Here's what national media members had to say following the Seahawks' 17-9 loss to the Green Bay Packers.
There’s just something about Lambeau Field that doesn’t agree with the Seahawks.
On Sunday, Seattle’s troubles in Green Bay continued with a 17-9 loss that didn’t really feel that close. The defense mauled Aaron Rodgers for much of the afternoon, notching 4 first-half sacks and shutting down the Packers’ high-flying offense. But the offense couldn’t answer the bell, and eventually Green Bay capitalized on those missed opportunities.
Redemption storylines by damned, Seattle’s offensive line once again proved to be the weak link, as Russell Wilson faced heavy pressure all game. As a result, the offense sputtered, failing to find the end zone. Here’s how the team graded out, according to Bob Condotta.
The matchup was going to be difficult regardless. But is there reason for worry already in Seattle, or do the Seahawks just have a bad case of Lameau syndrome? Here’s national media members had to say:
Adam Kilgore of The Washington Post says the gap between Seattle’s offense and defense is apparent:
Seattle’s defense was just as frightening as expected. The addition of defensive tackle Sheldon Richardson, a late arrival in a trade with the Jets, enabled an even fiercer pass rush from Cliff Avril, Michael Bennett and Frank Clark. Seattle’s secondary held up even without Jeremy Lane, who was ejected for throwing a phantom punch. The Seahawks hounded Aaron Rodgers and limited the Packers to 17 points in Lambeau Field, seven of which were set up by Wilson’s fumble inside his own 5-yard line.
The Seahawks’ offense was a mess. They have not cleansed their offensive line woes from a year ago, and if anything their attempts at protecting Wilson and creating holes was worse. The Seahawks drafted two offensive lineman, neither of which cracked their starting lineup. They whiffed on a couple free agents, and they lost tackle George Fant to a season-ending injury. The result, for one game, was disaster.
Danny Kelly of The Ringer says Seattle’s offensive line problems run deep:
Sure, Seattle lost to a very tough opponent on the road and had a few bad calls go against them—including a questionable block in the back call that robbed Nazair Jones of a pick-six and a phantom punch that ejected starting corner Jeremy Lane—and yes, there’s still plenty of time to get things on track. But it’s tough to hand-wave Seattle’s ugly offensive performance at Lambeau against what was a below-average defense last year—and there’s no longer a built-in injury excuse to explain their struggles.
Brady Henderson of ESPN.com agrees, and says the O-line was mostly to blame for the loss.
Whatever improvement the Seahawks were expecting or hoping to see was nowhere to be found Sunday at Lambeau Field. Green Bay’s defense had its way with Seattle up front, leaving Russell Wilson running for his life and keeping the Seahawks’ passing game from ever really finding any consistent rhythm.
Sean Tomlinson of Bleacher Report says the O-line could derail Super Bowl aspirations:
We’ve seen this too many times before. Wilson can weave, twirl, duck and sprint to avoid pressure and make magic happen. But asking him to do it almost every snap isn’t exactly the ideal blueprint for success. It’s also a fine way to put your franchise cornerstone on the shelf with a more serious injury.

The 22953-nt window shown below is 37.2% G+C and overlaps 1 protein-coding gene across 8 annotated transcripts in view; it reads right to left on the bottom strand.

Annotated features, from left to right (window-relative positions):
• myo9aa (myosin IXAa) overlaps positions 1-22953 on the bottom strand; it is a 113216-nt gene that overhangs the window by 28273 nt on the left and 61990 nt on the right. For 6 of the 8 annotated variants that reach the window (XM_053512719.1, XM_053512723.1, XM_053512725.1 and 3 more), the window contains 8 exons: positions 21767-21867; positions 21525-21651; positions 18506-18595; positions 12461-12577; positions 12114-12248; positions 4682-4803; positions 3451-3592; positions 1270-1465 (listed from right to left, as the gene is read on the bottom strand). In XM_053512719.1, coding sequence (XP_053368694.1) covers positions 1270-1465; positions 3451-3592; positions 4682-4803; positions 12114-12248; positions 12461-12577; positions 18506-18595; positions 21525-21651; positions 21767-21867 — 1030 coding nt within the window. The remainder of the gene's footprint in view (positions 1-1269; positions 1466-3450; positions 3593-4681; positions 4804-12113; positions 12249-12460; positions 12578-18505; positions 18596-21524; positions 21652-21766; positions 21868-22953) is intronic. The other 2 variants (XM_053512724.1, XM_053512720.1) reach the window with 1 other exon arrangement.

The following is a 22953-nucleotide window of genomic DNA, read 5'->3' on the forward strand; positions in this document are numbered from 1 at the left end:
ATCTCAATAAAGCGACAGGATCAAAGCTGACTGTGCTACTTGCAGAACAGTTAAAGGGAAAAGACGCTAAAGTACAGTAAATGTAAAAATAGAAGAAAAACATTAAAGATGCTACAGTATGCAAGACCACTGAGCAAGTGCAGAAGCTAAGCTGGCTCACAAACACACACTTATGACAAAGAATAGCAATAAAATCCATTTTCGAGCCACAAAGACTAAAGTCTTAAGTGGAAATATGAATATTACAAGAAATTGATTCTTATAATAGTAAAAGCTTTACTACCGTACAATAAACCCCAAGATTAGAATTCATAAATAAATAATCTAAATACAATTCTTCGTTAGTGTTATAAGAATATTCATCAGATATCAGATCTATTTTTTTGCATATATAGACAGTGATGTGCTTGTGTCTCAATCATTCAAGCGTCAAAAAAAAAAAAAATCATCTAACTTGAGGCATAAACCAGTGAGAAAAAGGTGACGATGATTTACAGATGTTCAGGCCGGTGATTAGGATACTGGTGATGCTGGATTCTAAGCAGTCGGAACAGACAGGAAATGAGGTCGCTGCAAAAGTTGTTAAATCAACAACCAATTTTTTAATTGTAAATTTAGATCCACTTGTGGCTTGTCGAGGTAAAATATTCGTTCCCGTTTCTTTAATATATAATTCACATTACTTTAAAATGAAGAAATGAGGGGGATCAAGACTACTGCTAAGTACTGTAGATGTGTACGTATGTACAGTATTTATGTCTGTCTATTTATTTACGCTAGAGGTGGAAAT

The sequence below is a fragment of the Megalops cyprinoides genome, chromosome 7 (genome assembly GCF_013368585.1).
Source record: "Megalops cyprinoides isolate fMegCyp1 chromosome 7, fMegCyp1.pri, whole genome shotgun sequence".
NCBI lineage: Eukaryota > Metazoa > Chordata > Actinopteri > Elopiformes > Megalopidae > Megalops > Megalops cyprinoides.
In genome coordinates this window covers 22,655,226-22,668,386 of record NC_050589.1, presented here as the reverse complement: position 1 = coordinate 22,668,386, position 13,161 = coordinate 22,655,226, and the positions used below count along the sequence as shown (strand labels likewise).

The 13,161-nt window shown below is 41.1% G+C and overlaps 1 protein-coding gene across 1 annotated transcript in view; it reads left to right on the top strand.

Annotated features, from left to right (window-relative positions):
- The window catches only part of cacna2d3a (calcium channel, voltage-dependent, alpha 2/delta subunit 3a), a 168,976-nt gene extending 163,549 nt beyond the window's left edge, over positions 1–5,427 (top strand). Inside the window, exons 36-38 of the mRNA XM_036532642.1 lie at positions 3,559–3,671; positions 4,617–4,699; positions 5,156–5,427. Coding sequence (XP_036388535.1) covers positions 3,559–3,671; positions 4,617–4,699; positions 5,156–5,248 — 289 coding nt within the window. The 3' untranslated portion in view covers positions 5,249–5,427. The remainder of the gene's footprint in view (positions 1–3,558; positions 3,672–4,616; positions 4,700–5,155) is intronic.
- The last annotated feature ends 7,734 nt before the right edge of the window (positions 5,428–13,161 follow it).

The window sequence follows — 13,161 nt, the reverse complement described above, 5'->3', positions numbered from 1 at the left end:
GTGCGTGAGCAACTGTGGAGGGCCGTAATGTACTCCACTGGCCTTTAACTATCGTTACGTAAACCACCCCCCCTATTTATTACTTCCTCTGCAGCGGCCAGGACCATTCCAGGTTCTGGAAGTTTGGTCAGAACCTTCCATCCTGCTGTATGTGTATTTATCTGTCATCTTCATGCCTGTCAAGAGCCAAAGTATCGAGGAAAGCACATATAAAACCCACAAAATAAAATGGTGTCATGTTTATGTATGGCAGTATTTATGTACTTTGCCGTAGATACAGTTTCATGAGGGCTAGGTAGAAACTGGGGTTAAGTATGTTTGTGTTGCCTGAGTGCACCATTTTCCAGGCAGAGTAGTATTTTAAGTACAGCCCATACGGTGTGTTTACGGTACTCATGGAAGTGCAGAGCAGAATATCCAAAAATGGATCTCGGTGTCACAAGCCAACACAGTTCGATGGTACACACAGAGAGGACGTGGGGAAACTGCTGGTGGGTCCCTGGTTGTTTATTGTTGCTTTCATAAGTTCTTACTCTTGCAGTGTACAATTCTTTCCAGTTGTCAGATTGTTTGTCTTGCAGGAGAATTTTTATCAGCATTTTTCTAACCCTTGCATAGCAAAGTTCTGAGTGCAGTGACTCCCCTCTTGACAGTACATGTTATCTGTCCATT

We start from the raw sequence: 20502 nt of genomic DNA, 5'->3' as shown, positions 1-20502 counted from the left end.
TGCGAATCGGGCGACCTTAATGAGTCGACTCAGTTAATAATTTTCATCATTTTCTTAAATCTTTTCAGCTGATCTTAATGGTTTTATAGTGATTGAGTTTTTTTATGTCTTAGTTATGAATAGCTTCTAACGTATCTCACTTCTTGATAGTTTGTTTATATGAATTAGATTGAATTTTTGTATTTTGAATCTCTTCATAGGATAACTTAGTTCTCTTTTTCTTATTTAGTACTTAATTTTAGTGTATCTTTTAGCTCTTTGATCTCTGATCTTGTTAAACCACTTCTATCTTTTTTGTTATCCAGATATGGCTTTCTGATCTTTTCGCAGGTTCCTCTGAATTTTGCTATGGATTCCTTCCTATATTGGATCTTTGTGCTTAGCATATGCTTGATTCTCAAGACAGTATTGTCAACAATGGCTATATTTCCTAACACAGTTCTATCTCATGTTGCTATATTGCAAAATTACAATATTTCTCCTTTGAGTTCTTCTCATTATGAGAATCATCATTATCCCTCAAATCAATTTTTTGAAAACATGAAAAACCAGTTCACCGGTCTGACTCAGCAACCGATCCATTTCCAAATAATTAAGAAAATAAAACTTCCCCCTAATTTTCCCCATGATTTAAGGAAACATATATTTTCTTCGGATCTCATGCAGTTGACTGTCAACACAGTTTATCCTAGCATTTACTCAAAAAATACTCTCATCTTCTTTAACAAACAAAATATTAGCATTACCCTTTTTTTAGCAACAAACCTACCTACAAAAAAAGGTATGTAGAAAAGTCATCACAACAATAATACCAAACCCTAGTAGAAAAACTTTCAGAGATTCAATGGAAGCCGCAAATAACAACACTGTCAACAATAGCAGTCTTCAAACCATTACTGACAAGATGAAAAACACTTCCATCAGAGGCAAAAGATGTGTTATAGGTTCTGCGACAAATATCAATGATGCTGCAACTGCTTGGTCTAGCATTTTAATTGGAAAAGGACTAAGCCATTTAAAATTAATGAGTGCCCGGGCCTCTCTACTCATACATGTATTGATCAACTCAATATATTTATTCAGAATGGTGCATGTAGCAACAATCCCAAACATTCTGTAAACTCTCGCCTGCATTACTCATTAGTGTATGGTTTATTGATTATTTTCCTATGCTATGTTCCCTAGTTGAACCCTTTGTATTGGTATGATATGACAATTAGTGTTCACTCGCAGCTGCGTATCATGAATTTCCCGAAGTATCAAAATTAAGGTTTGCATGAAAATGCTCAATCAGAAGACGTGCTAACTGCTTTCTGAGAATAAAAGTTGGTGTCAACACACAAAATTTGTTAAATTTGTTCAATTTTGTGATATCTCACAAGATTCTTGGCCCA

Coming into 2017, Wilson had been sacked 40-plus times in four straight seasons. Worse, he entered the league in 2012 and is one of only two quarterbacks (Miami’s Ryan Tannehill is the other) to be sacked 200-plus times over that five-year period, according to Pro Football Reference.
Frank Schwab of Yahoo Sports says the Seahawks have a big problem:
It was a strange offseason for the Seahawks, though drama isn’t new for them. A big part of the issue was an ESPN story that described friction between offensive and defensive players. If that was the case, the chemistry won’t get better after Sunday. The Seahawks struggled early last season on offense too and then improved, but the early issues were mostly due to Wilson being injured. This was different. Wilson was healthy on Sunday, though he might not remain healthy for long if the line doesn’t get better.
Kevin Seifart of ESPN.com argues Jeremy Lane should not have been ejected:
Referee John Parry ejected Seahawks cornerback Jeremy Lane for what Perry said was “throwing a punch” during a 64-yard interception return by Nazair Jones. Replays showed Lane and Green Bay Packers receiver Davante Adams tangled up during the return, with Adams grabbing Lane’s face mask and Lane driving his forearm into Adams’ chest, but there was no evidence that Lane threw a punch.
Conor Orr of NFL.com notes the positives in Seattle’s loss:
A game where Aaron Rodgers is sacked four times, picked once and thoroughly flustered on a few occasions in the first half should not end in a loss. We’re so used to watching the magician quarterback wheel himself out of the pocket, survey the field and flick the ball on a rope to one of his receivers. That ended up happening, but not without relentless pressure from Seattle’s front seven and some excellent mixed coverages. Both teams are battling some porous spots on their offensive line, which also negated some of the positives the Seahawks were generating, but the weight on Pete Carroll’s defense seems to grow with each week. Russell Wilson finished with 158 passing yards and took three sacks for a loss of 23 yards. The team rushed for 90 total yards.